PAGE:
The BRILIAN project is designed to support the adoption of sustainable and cooperative business models in rural areas, enabling a smoother transition to bio-based economies. It plays a fundamental role in revitalising these regions and promoting sustainable economic and social development by transforming primary producers into active players in the supply chain, aligned with the goals outlined in the Common Agricultural Policy (CAP), the Green Deal and the European Bioeconomy Strategy.
After Pazardzhik, Barcelona and Naples, the Biocircularcities partners are coming to Brussels on 28 September. Come and be inspired to bring the Biocircularcities approach to your garden by learning more about the project and its results. Discuss the future of a circular bioeconomy in Europe and exchange notes with your peers.
This launch event on Regional Innovation Valleys for Bioeconomy and Food Systems will take place on 13 October 2023. It is organised jointly by the European Commission's Directorate-General for Research and Innovation and the Agricultural University of Plovdiv, in close cooperation with the BIOEAST Initiative. It will be webstreamed and recorded.
Realizing a just and successful circular economy transition requires engaging a multitude of stakeholders at the nexus of several areas of expertise, including digitalization, agriculture, business management, governance and policy, innovation, and finance.
This autumn, on 18 and 19 October 2023, UNECE, in collaboration with the Ministry of Environmental Protection of the Republic of Serbia, will organize the first in-person Regional Policy Dialogue in the framework of the Stakeholder Engagement Platform - Circular STEP.
This online meeting on 18 September 2023 will discuss which further recycled nutrient products might be appropriate for certified Organic Farming, based on practical examples, and under what conditions they might be considered.
Questions considered: solubility and plant availability of nutrients, origin of raw materials, chemicals used in recovery process and life cycle assessment, contaminants and safety.
Examples will be: calcined phosphates, biochars, phosphate fertilisers from ashes, recovered ammonium sulphate, recovered nutrients from aquaculture and other marine wastes.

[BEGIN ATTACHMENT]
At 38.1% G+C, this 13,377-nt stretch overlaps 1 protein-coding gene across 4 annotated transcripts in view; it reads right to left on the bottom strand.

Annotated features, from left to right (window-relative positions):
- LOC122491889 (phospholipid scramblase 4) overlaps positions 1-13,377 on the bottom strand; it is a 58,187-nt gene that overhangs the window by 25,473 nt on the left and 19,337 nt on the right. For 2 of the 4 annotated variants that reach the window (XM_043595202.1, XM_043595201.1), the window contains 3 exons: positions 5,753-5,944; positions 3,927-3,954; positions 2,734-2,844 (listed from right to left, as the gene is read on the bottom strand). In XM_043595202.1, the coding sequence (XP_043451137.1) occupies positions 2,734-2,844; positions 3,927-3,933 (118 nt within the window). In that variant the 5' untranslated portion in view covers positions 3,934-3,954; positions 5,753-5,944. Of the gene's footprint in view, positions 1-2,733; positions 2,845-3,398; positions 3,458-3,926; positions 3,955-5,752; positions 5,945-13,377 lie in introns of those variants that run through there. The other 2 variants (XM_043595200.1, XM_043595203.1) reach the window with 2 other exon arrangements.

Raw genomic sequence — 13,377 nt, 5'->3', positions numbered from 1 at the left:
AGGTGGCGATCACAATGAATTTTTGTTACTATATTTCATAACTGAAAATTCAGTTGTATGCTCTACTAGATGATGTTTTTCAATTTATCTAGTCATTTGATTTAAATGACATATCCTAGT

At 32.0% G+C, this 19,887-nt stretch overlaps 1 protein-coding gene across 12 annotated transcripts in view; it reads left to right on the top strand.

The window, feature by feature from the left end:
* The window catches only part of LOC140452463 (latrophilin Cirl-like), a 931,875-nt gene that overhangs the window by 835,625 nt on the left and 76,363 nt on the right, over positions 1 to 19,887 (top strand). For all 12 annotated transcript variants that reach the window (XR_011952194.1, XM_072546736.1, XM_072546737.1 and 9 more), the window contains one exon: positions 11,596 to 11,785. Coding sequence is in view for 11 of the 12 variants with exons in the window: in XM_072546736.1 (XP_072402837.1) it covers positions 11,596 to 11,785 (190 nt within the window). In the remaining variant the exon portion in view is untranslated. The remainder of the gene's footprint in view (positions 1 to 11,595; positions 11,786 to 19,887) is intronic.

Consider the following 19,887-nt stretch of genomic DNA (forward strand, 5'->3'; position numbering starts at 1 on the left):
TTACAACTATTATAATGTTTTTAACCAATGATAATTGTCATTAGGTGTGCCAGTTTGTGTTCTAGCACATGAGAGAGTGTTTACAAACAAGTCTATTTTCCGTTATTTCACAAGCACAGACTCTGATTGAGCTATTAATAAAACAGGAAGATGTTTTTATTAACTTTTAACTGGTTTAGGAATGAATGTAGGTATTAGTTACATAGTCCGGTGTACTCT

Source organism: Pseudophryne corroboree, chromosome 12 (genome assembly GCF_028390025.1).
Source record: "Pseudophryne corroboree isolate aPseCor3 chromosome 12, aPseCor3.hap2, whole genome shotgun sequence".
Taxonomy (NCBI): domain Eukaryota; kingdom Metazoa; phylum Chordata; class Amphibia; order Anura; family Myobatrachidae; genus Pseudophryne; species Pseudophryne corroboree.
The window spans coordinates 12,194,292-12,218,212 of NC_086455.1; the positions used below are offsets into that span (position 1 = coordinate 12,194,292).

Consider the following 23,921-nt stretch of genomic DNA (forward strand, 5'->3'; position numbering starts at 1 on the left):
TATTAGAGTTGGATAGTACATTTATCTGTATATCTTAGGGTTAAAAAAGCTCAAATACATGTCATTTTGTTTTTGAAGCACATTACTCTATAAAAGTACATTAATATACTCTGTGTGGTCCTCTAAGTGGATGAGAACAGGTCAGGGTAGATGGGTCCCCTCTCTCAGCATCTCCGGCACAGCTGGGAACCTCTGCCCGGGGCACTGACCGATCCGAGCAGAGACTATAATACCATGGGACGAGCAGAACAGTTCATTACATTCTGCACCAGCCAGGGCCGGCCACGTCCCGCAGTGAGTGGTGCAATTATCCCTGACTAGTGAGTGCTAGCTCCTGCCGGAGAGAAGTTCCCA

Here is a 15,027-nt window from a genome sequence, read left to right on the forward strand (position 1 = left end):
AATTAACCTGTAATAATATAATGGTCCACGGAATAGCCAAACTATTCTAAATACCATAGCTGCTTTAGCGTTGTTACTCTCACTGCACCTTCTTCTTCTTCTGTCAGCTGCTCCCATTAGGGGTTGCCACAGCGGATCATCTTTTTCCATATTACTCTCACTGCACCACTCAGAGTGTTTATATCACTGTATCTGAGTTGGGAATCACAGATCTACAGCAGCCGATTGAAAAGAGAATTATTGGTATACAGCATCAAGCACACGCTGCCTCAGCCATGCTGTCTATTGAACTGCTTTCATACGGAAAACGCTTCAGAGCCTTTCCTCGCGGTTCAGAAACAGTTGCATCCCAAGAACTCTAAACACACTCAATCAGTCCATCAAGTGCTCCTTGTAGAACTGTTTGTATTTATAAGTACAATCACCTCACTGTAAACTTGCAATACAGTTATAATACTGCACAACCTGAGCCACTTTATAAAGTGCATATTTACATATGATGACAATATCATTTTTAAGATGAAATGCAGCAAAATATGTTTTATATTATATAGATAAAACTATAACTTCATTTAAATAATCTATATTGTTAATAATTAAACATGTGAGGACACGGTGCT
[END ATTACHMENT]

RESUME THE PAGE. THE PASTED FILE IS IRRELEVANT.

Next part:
Wood is becoming increasingly important: it is key to energy, construction and decarbonisation, as well as raw material security. In addition, a raft of legislative and non-legislative measures are being prepared by the Czech Republic and the EU on the issue of wood processing and forestry.
Analysising the sector is therefore paramount. After eight months of work, the research team (Think Tank) of the Institute of Circular Economy has published a study on Closing the Loop on Wood: Circular Bioeconomy Opportunities in the Value Chain for Forest Products and Wood in Czechia. It explores the material flow of wood in the Czech Republic and the challenges, weaknesses and opportunities for cross-sectoral use.
The ELLIPSE project seeks to optimise the use of two heterogeneous waste streams of which plentiful amounts are generated across Europe: slaughterhouse waste (bellygrass) and paper and pulp sludge. The project will produce cost-efficient polyhydroxyalkanoates (PHAs) for the agricultural and packaging sectors by co-processing these waste streams with other organic ones such as glycerol from the biodiesel industry and sludge from the dairy industry.
The first episode of the Biocircularcities Trilogy unveils the story behind the success of the BBI-JU Biocircularcities project or how partners supported a transition of the pilot territories toward circular bioeconomy through a collaborative approach.
GO CHAMPLAST is a circular economy project that will produce advanced char from the waste substrate of mushroom cultivation and compostable films to replace current fossil products.
ASOCHAMP, AIMPLAS and the companies Ingelia and SAV are developing this project to increase farm profitability by using advanced materials and reducing costs associated with treating agricultural waste.